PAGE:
A veneer is a thin layer of porcelain made to fit over the front surface of a tooth, like a false fingernail fits over a nail. Sometimes a natural colour ‘composite’ material is used instead of porcelain.
Veneers make teeth look natural and healthy, and because they are very thin and are held in place by a special strong bond (rather like super-glue) very little preparation of the tooth is needed.
Veneers can improve the colour, shape and position of teeth. A precise shade of porcelain can be chosen to give the right colour to improve a single or group of discoloured or stained teeth. A veneer can make a chipped tooth look intact again. The porcelain covers the whole of the front of the tooth with a thicker section replacing the broken part. Veneers can also be used to close small gaps, when orthodontics (braces) are not suitable. If one tooth is slightly out of position, a veneer can sometimes be fitted to bring it into line with the others.
A natural-coloured filling material can be used for minor repairs to front teeth. This is excellent where the tooth supports the filling, but may not work so well for broken tooth corners. There will always be a join between the tooth and the filling material. Crowns are used for teeth that need to be strengthened – either because they have broken, have been weakened by a very large filling, or have had root canal treatment.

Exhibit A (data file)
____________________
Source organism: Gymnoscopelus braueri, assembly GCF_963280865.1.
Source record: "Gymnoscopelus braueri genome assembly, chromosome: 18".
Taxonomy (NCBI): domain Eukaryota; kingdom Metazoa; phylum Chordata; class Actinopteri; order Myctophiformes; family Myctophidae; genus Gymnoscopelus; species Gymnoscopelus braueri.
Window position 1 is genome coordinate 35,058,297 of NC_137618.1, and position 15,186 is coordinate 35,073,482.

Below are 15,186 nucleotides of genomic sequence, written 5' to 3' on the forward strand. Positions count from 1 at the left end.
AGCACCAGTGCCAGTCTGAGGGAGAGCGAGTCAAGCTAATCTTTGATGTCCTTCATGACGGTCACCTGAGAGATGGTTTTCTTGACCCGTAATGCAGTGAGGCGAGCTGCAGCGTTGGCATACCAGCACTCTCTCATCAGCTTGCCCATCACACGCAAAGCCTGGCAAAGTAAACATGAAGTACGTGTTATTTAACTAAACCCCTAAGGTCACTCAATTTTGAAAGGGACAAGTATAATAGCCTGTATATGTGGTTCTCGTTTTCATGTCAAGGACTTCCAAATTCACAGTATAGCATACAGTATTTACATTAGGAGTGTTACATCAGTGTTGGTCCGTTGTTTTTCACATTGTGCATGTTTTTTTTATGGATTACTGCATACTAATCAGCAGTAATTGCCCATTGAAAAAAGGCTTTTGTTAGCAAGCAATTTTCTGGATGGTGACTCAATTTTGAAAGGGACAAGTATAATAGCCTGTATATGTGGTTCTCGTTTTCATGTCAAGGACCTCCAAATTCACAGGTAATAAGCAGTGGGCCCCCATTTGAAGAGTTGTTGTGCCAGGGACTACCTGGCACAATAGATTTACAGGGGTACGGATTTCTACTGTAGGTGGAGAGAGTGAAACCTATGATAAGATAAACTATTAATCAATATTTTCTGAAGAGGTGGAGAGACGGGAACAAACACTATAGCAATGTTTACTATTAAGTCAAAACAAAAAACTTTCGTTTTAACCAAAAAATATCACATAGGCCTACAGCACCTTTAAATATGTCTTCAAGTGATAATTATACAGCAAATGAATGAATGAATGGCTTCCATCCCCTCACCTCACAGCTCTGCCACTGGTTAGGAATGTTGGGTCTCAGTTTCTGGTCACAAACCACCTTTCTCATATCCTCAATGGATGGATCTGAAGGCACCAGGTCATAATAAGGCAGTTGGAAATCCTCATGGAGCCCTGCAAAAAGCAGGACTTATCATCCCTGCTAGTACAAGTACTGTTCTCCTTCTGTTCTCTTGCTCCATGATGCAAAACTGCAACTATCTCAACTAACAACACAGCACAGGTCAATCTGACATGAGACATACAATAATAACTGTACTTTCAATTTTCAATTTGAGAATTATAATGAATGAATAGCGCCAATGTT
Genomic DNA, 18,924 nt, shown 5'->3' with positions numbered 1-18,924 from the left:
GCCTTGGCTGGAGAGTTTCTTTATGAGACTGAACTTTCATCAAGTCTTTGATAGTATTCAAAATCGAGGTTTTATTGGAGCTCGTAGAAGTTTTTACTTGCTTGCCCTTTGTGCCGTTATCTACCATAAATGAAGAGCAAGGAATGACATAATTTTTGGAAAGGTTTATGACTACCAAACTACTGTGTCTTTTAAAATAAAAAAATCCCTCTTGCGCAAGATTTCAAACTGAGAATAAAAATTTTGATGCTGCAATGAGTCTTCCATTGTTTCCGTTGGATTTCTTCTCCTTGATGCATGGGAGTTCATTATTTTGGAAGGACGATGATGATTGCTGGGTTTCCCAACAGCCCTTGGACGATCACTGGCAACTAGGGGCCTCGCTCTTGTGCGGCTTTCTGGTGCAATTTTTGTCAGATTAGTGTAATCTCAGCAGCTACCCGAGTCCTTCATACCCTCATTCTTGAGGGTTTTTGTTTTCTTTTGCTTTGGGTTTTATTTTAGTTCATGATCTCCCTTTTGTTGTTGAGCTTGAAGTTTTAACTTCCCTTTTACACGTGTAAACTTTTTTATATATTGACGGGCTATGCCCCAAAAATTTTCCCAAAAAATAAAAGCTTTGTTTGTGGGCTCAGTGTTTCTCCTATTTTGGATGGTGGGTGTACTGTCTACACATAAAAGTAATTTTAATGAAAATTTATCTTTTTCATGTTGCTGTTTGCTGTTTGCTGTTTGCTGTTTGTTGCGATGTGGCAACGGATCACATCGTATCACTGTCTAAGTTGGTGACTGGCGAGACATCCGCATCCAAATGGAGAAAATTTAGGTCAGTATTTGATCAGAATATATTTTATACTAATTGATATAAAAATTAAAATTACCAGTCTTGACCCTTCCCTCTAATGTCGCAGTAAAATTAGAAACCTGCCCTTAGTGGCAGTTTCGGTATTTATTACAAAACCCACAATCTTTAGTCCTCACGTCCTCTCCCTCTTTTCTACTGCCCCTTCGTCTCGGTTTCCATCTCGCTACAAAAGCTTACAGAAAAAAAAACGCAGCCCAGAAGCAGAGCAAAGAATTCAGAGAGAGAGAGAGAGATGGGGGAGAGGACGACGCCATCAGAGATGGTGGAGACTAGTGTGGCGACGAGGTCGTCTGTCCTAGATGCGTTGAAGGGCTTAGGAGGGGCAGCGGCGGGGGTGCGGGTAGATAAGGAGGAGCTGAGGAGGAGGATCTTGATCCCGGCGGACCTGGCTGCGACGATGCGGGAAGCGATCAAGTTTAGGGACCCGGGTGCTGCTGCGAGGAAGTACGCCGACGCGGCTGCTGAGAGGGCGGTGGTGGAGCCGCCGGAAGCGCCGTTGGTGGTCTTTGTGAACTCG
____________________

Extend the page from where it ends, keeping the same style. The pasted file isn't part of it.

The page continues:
Veneers should last for many years, but they can chip or break, just as your own teeth can. Your dentist can give you an idea of how long they can last, but it is not possible to be precise – every person’s chewing and biting habits are different and the range and hardness of foods over the years can make a big difference. Small chips can often be repaired, or a new veneer fitted if necessary.
Some of the shiny outer enamel surface of the tooth may be removed, to make sure that the veneer can be bonded permanently in place later. The amount of enamel removed is small and will be the same as the thickness of the veneer to be fitted, so that the tooth stays the same size. A local anaesthetic (injection) may be used. Once the tooth has been prepared, the dentist will take an ‘impression’ for the dental technician, and record the colour of the surrounding teeth to make sure that the veneer will look natural.
A veneer takes at least two visits; the first to prepare the tooth and to match the shade, and the second to fit it. Before bonding it in place, your dentist will show you the veneer on your tooth to make sure you are happy with it. Bonding a veneer in place is done with a special adhesive, which holds it firmly on the tooth.
Because the preparation is minimal you may not need a temporary veneer, your dentist will advise you.
The tooth will look similar after preparation, but can feel slightly rough until the new veneer is fitted.